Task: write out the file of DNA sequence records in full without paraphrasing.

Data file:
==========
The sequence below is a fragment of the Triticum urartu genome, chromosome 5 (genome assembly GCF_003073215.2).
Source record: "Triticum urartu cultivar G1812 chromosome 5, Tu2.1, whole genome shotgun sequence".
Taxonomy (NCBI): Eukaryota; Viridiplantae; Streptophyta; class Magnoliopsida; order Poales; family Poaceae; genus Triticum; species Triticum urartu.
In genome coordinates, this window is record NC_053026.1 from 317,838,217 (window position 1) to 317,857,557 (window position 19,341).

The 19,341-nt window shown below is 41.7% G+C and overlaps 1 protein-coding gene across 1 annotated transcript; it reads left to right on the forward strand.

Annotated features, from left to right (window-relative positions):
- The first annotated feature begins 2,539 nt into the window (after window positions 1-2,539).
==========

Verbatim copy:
The sequence below is a fragment of the Triticum urartu genome, chromosome 5 (genome assembly GCF_003073215.2).
Source record: "Triticum urartu cultivar G1812 chromosome 5, Tu2.1, whole genome shotgun sequence".
Taxonomy (NCBI): Eukaryota; Viridiplantae; Streptophyta; class Magnoliopsida; order Poales; family Poaceae; genus Triticum; species Triticum urartu.
In genome coordinates, this window is record NC_053026.1 from 317,838,217 (window position 1) to 317,857,557 (window position 19,341).

The 19,341-nt window shown below is 41.7% G+C and overlaps 1 protein-coding gene across 1 annotated transcript; it reads left to right on the forward strand.

Annotated features, from left to right (window-relative positions):
- The first annotated feature begins 2,539 nt into the window (after window positions 1-2,539).